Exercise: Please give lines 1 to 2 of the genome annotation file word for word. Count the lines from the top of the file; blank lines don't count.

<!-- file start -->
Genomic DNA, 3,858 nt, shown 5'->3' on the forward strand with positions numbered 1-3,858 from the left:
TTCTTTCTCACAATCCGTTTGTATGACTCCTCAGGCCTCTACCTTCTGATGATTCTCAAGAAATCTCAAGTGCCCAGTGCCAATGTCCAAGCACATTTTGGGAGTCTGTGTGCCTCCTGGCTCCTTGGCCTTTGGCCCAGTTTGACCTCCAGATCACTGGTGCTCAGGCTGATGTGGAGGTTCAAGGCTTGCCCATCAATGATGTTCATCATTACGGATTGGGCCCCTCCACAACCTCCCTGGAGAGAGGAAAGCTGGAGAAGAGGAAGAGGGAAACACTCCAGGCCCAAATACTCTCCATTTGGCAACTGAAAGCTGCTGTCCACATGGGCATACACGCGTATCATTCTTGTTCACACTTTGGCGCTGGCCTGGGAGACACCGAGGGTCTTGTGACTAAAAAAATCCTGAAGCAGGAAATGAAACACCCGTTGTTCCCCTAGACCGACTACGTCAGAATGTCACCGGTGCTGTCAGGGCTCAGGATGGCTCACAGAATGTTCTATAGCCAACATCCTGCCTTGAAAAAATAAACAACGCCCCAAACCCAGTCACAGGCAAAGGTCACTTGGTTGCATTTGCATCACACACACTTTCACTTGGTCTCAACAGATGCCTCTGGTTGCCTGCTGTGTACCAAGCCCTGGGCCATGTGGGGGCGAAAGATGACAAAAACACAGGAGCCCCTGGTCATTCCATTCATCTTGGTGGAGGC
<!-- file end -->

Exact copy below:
Genomic DNA, 3,858 nt, shown 5'->3' on the forward strand with positions numbered 1-3,858 from the left:
TTCTTTCTCACAATCCGTTTGTATGACTCCTCAGGCCTCTACCTTCTGATGATTCTCAAGAAATCTCAAGTGCCCAGTGCCAATGTCCAAGCACATTTTGGGAGTCTGTGTGCCTCCTGGCTCCTTGGCCTTTGGCCCAGTTTGACCTCCAGATCACTGGTGCTCAGGCTGATGTGGAGGTTCAAGGCTTGCCCATCAATGATGTTCATCATTACGGATTGGGCCCCTCCACAACCTCCCTGGAGAGAGGAAAGCTGGAGAAGAGGAAGAGGGAAACACTCCAGGCCCAAATACTCTCCATTTGGCAACTGAAAGCTGCTGTCCACATGGGCATACACGCGTATCATTCTTGTTCACACTTTGGCGCTGGCCTGGGAGACACCGAGGGTCTTGTGACTAAAAAAATCCTGAAGCAGGAAATGAAACACCCGTTGTTCCCCTAGACCGACTACGTCAGAATGTCACCGGTGCTGTCAGGGCTCAGGATGGCTCACAGAATGTTCTATAGCCAACATCCTGCCTTGAAAAAATAAACAACGCCCCAAACCCAGTCACAGGCAAAGGTCACTTGGTTGCATTTGCATCACACACACTTTCACTTGGTCTCAACAGATGCCTCTGGTTGCCTGCTGTGTACCAAGCCCTGGGCCATGTGGGGGCGAAAGATGACAAAAACACAGGAGCCCCTGGTCATTCCATTCATCTTGGTGGAGGC